This was a British unrealised deception operation to gain access to a German Enigma encryption machine (summer 1941).
‘Ruthless’ was planned by the Admiralty’s Operational Intelligence Centre, a primary beneficiary of ‘Ultra’ decrypts of German message traffic, and was developed by Commander Ian Fleming, personal assistant to Rear Admiral John Godfrey, the Director of Naval Intelligence at the OIC.
The plan was that the bomber, in German markings and flown by a five-man crew wearing German uniforms and covered with 'blood' and bandages, to follow on behind aircraft returning from a night bombing raid. As it passed over the middle of the English Channel, it would cut one engine and lose height with smoke pouring from a 'candle' in the tail, send out a SOS distress signal and ditch into the sea. The crew would then take to a rubber dinghy, having ensured that the bomber sank before the Germans could identify it, and wait to be rescued by a German naval vessel, preferably a minesweeper. When on board, the ‘survivors’, one of whom was to speak fluent German, would then kill the German crew, and sail the captured vessel, complete with its Enigma machine and documentation, to a port on the south coast of England.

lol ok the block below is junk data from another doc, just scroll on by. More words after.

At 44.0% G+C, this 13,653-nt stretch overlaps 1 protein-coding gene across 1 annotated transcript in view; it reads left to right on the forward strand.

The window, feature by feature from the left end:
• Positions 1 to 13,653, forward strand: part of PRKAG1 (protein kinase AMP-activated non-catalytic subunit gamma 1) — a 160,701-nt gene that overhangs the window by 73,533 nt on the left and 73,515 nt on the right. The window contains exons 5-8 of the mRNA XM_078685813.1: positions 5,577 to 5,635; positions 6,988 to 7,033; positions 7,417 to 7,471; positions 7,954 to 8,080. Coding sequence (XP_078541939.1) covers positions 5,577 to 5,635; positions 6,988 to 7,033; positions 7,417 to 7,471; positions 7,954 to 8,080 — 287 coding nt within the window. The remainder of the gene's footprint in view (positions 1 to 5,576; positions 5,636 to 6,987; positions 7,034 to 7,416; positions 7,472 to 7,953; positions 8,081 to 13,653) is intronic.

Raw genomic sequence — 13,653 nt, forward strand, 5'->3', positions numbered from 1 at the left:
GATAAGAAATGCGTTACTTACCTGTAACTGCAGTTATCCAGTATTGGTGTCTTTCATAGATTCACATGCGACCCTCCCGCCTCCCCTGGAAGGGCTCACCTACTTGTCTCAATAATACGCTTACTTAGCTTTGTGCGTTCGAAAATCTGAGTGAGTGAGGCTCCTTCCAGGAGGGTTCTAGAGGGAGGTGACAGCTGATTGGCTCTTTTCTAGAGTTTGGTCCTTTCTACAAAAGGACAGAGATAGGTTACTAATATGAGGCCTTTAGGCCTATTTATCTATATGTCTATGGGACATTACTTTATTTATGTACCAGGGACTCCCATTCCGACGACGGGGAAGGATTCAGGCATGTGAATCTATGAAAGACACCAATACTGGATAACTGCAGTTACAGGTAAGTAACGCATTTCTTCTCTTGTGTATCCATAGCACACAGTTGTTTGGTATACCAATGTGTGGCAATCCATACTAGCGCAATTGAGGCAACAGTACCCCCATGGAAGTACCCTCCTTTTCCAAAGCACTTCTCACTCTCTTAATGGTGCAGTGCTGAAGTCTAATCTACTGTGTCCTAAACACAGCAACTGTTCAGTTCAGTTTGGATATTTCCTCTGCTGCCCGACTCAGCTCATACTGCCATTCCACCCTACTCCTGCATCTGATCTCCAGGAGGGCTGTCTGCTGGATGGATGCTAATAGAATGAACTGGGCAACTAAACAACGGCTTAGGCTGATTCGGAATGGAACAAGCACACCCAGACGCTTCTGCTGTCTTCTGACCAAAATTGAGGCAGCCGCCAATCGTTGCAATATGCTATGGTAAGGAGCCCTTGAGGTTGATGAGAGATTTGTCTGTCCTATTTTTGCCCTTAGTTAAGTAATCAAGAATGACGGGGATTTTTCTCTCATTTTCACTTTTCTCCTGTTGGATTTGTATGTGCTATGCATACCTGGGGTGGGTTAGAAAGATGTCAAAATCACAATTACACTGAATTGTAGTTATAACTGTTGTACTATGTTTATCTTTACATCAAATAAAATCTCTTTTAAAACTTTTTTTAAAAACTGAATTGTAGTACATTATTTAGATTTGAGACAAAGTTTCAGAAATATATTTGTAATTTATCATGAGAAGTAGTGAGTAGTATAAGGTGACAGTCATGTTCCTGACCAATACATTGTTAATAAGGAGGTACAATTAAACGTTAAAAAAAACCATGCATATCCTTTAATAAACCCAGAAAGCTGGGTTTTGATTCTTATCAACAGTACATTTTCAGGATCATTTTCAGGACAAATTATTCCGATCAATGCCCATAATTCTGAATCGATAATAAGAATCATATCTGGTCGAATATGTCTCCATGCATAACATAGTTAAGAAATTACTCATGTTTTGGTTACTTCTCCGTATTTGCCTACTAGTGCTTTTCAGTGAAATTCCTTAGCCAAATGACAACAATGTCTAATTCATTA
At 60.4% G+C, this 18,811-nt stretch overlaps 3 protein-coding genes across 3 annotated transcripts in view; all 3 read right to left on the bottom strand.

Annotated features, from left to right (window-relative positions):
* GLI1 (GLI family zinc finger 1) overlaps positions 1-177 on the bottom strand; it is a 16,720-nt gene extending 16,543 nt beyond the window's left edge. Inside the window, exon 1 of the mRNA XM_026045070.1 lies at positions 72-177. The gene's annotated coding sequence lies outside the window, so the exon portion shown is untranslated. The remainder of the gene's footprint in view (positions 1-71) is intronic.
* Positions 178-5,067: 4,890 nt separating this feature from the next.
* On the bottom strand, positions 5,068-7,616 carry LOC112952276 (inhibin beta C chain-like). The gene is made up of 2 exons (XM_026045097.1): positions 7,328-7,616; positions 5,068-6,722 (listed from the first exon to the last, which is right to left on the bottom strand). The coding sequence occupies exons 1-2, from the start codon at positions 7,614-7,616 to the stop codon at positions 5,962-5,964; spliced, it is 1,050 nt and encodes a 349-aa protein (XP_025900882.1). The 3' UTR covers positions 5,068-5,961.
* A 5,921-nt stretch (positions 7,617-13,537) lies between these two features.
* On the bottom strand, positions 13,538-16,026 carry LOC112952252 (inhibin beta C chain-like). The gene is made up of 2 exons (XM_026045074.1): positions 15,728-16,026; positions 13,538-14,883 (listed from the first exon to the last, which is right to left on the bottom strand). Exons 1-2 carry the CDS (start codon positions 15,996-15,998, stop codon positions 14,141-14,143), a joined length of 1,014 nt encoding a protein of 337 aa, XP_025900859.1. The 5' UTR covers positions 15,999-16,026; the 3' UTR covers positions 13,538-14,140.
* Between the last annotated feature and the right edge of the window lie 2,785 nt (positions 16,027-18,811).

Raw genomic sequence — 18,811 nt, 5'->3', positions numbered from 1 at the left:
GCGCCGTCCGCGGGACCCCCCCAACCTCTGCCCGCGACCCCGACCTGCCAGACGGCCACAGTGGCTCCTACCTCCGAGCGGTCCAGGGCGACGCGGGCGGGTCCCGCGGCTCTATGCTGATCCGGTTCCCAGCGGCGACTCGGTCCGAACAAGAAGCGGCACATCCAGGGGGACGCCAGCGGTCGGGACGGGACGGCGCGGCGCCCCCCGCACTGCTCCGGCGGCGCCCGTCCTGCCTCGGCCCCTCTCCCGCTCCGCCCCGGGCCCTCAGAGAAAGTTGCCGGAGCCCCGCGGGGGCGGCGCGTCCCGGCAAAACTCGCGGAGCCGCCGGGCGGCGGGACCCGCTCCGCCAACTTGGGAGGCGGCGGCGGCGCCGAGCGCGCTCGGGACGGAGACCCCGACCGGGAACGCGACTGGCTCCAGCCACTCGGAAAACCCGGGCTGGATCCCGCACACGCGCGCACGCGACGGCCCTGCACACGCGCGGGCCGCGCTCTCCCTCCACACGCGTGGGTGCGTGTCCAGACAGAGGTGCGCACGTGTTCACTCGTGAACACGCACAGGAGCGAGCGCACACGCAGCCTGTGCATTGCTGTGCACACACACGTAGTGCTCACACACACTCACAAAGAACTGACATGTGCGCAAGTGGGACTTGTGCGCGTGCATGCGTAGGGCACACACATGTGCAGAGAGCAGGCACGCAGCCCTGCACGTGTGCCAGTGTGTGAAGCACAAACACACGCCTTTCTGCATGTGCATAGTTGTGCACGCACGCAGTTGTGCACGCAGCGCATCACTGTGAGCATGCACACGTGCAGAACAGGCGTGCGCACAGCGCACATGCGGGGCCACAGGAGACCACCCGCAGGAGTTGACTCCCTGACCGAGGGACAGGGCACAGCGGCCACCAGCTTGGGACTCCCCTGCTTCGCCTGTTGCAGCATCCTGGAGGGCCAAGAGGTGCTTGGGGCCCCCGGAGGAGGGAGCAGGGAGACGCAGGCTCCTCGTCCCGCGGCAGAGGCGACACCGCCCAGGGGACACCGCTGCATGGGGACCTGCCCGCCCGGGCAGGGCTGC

The plan was not attempted as, on the selected day, there were no German warships in the English Channel or, according to other sources, there were second thoughts about the plan’s basic viability.